Is a “Physical” Injury Required to Make a Personal Injury Claim in Las Vegas?

Today’s blog deals with the issue of whether a “physical” injury is needed to make a personal injury claim. While at first blush, this may seem like a silly question, the answer may surprise you. Your Las Vegas Personal Injury Lawyer will tell you that a “physical” injury is not always necessary in asserting a Las Vegas personal injury claim. A recent decision from our state’s high court explores this issue.

You may remember the outbreak of hepatitis C that struck the Las Vegas Valley a few years ago, when a medical facility was accused of re-using syringes and vials. This was the Sadler v. Pacificare of Nev., Inc.,130 Nev. Ad. Op. 98 (2014). To make things easier, we’ll just call it the “Hepatitis C” case. In the Hepatitis C case, patients who had been treated at the medical facility were scared that they may have been exposed to hepatitis C. Through their Las Vegas Personal Injury Lawyer, they wanted the at fault medical facility to pay for their diagnostic testing and monitoring.

It was claimed by their Las Vegas Personal Injury Lawyer,  that although the initial test results came back negative, they would have to be re-tested in the future. They alleged that hepatitis C can sometimes take time to progress, to give a positive test result. Since the tests were negative, the defense argued that there was no evidence that they were currently “injured”. As a result, the medical facility’s lawyers tried to dismiss the victims’ claims for negligence.

Any first year law student and Las Vegas Personal Injury Lawyer worth their salt, knows the elements needed to make a claim for negligence: (1) defendant (at fault party) owed a duty of care to the plaintiff (injured party); (2) the defendant breached their the duty of care; (3) the breach was the cause of plaintiff’s injuries; and (4) the plaintiff suffered damages/injuries. So, in the Hepatitis C case, the issue before the court, was the plaintiff actually “injured”?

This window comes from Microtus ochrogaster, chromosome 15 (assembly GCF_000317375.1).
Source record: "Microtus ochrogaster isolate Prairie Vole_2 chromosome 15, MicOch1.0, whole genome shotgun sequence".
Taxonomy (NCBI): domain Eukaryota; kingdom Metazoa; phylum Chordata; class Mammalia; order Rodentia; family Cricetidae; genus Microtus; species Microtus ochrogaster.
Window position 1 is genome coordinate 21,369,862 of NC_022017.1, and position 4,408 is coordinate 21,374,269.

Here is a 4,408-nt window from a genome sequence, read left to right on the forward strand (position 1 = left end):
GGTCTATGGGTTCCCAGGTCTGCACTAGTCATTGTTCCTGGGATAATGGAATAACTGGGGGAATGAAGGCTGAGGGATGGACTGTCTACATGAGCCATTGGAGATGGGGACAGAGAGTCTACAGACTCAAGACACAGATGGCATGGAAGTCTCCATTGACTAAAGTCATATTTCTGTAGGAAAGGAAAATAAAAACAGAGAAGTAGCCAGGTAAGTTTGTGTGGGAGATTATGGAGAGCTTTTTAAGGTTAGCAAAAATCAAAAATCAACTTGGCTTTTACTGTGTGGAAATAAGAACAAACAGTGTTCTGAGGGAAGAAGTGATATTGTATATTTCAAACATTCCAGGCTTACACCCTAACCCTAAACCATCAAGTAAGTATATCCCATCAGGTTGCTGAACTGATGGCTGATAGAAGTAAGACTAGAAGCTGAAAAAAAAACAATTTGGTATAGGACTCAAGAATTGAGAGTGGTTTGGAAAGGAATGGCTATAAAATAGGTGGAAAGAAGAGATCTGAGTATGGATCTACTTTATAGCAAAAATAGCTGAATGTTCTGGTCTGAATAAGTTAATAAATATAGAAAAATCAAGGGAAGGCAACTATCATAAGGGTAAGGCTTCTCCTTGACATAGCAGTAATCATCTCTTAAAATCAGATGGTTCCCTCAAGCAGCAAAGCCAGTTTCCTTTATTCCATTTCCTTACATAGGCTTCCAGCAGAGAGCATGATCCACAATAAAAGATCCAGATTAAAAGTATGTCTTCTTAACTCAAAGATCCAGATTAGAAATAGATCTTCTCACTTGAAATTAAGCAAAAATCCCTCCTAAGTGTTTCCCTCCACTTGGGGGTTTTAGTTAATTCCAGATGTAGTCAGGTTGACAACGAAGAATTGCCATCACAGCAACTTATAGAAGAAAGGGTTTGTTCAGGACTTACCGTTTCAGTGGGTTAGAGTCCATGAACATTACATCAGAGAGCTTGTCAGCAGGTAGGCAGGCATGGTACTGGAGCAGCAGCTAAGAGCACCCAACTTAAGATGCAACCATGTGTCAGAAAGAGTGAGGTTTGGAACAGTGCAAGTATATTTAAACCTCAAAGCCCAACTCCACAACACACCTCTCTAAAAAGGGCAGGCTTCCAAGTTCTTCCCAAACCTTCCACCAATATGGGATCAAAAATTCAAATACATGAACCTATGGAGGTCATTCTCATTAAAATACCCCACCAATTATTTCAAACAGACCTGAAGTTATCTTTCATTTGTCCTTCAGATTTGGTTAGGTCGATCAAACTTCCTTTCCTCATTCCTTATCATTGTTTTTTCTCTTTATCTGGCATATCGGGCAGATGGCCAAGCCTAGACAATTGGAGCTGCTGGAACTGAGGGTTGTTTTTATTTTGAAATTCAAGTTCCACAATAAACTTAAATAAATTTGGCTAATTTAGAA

The trial court determined that since the plaintiff hadn’t proved they suffered any “injuries”, they dismissed the lawsuit. On appeal, the Nevada Supreme Court differed. They split “injuries” in two and said, you don’t need to have a “physical” injury. Instead, a “legal” injury was enough to bring a claim for negligence. The court reasoned that if someone was knocked down by someone’s negligence and the “injured” person went to the hospital, to make sure they hadn’t suffered any internal injuries, the at fault party would still be responsible for diagnostic testing, even if it turned out that they hadn’t suffered any injury. If you have any doubts as to whether you have a viable personal injury claim, consult your local Las Vegas Personal Injury Lawyer for a free, confidential consultation to discuss your case.

Next time, we will talk about jury selection and whether medical liens come into trial.

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